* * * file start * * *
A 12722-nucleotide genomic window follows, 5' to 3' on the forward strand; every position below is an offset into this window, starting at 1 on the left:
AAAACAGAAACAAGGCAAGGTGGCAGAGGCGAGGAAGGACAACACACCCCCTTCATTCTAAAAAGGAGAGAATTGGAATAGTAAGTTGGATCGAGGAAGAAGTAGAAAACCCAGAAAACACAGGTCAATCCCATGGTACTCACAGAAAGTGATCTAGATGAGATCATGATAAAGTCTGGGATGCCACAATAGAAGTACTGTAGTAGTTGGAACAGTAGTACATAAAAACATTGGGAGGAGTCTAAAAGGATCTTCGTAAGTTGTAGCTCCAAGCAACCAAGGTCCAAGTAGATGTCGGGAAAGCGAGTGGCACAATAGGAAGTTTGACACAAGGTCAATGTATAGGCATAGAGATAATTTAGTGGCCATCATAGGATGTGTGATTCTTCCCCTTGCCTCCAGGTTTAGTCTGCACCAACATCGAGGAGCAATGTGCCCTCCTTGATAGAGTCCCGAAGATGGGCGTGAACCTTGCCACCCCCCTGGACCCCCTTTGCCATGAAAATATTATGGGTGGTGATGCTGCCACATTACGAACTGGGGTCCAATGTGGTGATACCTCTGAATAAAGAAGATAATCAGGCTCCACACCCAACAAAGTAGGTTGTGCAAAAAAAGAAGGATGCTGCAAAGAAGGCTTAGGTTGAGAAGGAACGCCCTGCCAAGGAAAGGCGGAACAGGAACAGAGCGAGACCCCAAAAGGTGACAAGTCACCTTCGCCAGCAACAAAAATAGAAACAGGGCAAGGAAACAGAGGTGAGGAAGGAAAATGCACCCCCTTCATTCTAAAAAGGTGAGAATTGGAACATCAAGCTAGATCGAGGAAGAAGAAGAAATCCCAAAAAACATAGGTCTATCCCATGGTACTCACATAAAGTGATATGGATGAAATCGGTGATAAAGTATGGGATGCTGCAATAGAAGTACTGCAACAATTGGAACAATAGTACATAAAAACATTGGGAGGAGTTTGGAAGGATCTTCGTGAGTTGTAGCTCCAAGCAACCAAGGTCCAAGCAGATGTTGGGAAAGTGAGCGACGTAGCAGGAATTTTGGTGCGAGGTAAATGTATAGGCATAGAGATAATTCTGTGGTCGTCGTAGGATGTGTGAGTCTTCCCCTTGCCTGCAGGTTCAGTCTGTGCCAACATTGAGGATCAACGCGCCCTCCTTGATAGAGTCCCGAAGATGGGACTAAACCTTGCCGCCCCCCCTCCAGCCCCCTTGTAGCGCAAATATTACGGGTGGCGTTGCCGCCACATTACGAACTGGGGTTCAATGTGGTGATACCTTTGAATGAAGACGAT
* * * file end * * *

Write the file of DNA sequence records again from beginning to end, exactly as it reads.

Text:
A 12722-nucleotide genomic window follows, 5' to 3' on the forward strand; every position below is an offset into this window, starting at 1 on the left:
AAAACAGAAACAAGGCAAGGTGGCAGAGGCGAGGAAGGACAACACACCCCCTTCATTCTAAAAAGGAGAGAATTGGAATAGTAAGTTGGATCGAGGAAGAAGTAGAAAACCCAGAAAACACAGGTCAATCCCATGGTACTCACAGAAAGTGATCTAGATGAGATCATGATAAAGTCTGGGATGCCACAATAGAAGTACTGTAGTAGTTGGAACAGTAGTACATAAAAACATTGGGAGGAGTCTAAAAGGATCTTCGTAAGTTGTAGCTCCAAGCAACCAAGGTCCAAGTAGATGTCGGGAAAGCGAGTGGCACAATAGGAAGTTTGACACAAGGTCAATGTATAGGCATAGAGATAATTTAGTGGCCATCATAGGATGTGTGATTCTTCCCCTTGCCTCCAGGTTTAGTCTGCACCAACATCGAGGAGCAATGTGCCCTCCTTGATAGAGTCCCGAAGATGGGCGTGAACCTTGCCACCCCCCTGGACCCCCTTTGCCATGAAAATATTATGGGTGGTGATGCTGCCACATTACGAACTGGGGTCCAATGTGGTGATACCTCTGAATAAAGAAGATAATCAGGCTCCACACCCAACAAAGTAGGTTGTGCAAAAAAAGAAGGATGCTGCAAAGAAGGCTTAGGTTGAGAAGGAACGCCCTGCCAAGGAAAGGCGGAACAGGAACAGAGCGAGACCCCAAAAGGTGACAAGTCACCTTCGCCAGCAACAAAAATAGAAACAGGGCAAGGAAACAGAGGTGAGGAAGGAAAATGCACCCCCTTCATTCTAAAAAGGTGAGAATTGGAACATCAAGCTAGATCGAGGAAGAAGAAGAAATCCCAAAAAACATAGGTCTATCCCATGGTACTCACATAAAGTGATATGGATGAAATCGGTGATAAAGTATGGGATGCTGCAATAGAAGTACTGCAACAATTGGAACAATAGTACATAAAAACATTGGGAGGAGTTTGGAAGGATCTTCGTGAGTTGTAGCTCCAAGCAACCAAGGTCCAAGCAGATGTTGGGAAAGTGAGCGACGTAGCAGGAATTTTGGTGCGAGGTAAATGTATAGGCATAGAGATAATTCTGTGGTCGTCGTAGGATGTGTGAGTCTTCCCCTTGCCTGCAGGTTCAGTCTGTGCCAACATTGAGGATCAACGCGCCCTCCTTGATAGAGTCCCGAAGATGGGACTAAACCTTGCCGCCCCCCCTCCAGCCCCCTTGTAGCGCAAATATTACGGGTGGCGTTGCCGCCACATTACGAACTGGGGTTCAATGTGGTGATACCTTTGAATGAAGACGAT